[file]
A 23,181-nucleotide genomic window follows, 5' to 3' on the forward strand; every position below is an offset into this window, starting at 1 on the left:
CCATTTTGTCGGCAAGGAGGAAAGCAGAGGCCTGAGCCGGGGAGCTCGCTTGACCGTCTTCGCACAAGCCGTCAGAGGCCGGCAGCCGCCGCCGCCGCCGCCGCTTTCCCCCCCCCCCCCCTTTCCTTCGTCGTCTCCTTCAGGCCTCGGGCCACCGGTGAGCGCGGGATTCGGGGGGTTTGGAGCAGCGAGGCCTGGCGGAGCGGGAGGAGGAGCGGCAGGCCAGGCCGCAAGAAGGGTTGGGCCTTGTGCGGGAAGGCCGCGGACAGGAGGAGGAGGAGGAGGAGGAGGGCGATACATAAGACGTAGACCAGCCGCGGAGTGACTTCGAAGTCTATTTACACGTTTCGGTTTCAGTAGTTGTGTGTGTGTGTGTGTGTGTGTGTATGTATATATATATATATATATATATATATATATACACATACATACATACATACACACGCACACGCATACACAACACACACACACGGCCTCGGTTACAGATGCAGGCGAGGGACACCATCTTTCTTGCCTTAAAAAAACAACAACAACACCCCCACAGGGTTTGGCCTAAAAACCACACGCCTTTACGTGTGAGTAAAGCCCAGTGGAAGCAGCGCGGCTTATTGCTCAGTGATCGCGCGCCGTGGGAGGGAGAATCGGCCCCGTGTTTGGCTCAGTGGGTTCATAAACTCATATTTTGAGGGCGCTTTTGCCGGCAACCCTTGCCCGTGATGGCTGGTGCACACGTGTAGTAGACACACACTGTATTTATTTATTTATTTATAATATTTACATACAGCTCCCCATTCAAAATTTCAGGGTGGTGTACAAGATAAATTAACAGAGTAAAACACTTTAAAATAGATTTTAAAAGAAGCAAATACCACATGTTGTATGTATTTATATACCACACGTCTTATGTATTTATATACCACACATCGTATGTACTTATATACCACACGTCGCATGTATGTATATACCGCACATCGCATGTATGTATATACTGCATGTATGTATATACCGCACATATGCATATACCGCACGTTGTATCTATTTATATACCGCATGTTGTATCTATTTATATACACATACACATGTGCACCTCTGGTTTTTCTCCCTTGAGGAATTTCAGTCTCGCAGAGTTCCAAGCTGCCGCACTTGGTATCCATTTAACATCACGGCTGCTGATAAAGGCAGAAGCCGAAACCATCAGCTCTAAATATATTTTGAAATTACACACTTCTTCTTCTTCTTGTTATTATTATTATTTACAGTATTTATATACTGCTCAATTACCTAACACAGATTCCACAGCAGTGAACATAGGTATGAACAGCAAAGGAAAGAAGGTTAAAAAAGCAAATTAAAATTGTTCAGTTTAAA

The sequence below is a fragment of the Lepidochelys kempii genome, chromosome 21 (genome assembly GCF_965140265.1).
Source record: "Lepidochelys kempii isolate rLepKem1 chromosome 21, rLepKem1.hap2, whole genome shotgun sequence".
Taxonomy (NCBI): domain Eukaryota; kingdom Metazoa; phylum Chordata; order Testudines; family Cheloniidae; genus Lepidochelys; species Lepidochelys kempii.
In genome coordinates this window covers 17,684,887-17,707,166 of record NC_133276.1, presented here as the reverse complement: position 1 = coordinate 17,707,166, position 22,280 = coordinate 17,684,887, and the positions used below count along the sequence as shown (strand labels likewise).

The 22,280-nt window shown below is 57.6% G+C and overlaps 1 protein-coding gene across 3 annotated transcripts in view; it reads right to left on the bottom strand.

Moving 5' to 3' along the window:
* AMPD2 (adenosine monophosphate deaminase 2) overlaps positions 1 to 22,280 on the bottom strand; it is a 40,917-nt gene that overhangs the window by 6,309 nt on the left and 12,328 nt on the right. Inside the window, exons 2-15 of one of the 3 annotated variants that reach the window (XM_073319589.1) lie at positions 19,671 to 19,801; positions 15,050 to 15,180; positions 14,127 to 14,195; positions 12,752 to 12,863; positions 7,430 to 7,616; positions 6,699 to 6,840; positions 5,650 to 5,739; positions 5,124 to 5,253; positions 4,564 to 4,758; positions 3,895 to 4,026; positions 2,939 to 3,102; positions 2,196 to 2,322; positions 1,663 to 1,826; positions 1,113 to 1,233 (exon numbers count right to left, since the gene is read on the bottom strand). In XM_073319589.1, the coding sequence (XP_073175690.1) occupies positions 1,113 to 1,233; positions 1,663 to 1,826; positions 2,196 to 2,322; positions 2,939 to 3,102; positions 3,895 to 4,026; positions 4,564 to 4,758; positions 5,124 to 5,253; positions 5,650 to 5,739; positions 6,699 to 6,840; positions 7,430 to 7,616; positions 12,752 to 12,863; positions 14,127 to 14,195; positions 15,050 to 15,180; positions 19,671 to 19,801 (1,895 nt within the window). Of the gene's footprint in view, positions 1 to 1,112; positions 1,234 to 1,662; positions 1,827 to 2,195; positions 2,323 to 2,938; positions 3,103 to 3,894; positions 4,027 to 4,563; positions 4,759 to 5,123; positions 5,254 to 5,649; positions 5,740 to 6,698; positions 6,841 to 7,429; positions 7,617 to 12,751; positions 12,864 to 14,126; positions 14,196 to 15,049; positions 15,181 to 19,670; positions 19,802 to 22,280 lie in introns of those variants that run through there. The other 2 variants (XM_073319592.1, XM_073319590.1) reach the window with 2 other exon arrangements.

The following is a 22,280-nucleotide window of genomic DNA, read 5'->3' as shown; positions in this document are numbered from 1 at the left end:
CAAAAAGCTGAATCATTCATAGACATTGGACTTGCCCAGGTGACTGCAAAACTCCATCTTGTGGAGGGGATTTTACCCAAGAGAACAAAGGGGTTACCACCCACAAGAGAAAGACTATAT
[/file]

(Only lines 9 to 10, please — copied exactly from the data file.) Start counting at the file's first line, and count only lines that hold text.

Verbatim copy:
* AMPD2 (adenosine monophosphate deaminase 2) overlaps positions 1 to 22,280 on the bottom strand; it is a 40,917-nt gene that overhangs the window by 6,309 nt on the left and 12,328 nt on the right. Inside the window, exons 2-15 of one of the 3 annotated variants that reach the window (XM_073319589.1) lie at positions 19,671 to 19,801; positions 15,050 to 15,180; positions 14,127 to 14,195; positions 12,752 to 12,863; positions 7,430 to 7,616; positions 6,699 to 6,840; positions 5,650 to 5,739; positions 5,124 to 5,253; positions 4,564 to 4,758; positions 3,895 to 4,026; positions 2,939 to 3,102; positions 2,196 to 2,322; positions 1,663 to 1,826; positions 1,113 to 1,233 (exon numbers count right to left, since the gene is read on the bottom strand). In XM_073319589.1, the coding sequence (XP_073175690.1) occupies positions 1,113 to 1,233; positions 1,663 to 1,826; positions 2,196 to 2,322; positions 2,939 to 3,102; positions 3,895 to 4,026; positions 4,564 to 4,758; positions 5,124 to 5,253; positions 5,650 to 5,739; positions 6,699 to 6,840; positions 7,430 to 7,616; positions 12,752 to 12,863; positions 14,127 to 14,195; positions 15,050 to 15,180; positions 19,671 to 19,801 (1,895 nt within the window). Of the gene's footprint in view, positions 1 to 1,112; positions 1,234 to 1,662; positions 1,827 to 2,195; positions 2,323 to 2,938; positions 3,103 to 3,894; positions 4,027 to 4,563; positions 4,759 to 5,123; positions 5,254 to 5,649; positions 5,740 to 6,698; positions 6,841 to 7,429; positions 7,617 to 12,751; positions 12,864 to 14,126; positions 14,196 to 15,049; positions 15,181 to 19,670; positions 19,802 to 22,280 lie in introns of those variants that run through there. The other 2 variants (XM_073319592.1, XM_073319590.1) reach the window with 2 other exon arrangements.

The following is a 22,280-nucleotide window of genomic DNA, read 5'->3' as shown; positions in this document are numbered from 1 at the left end: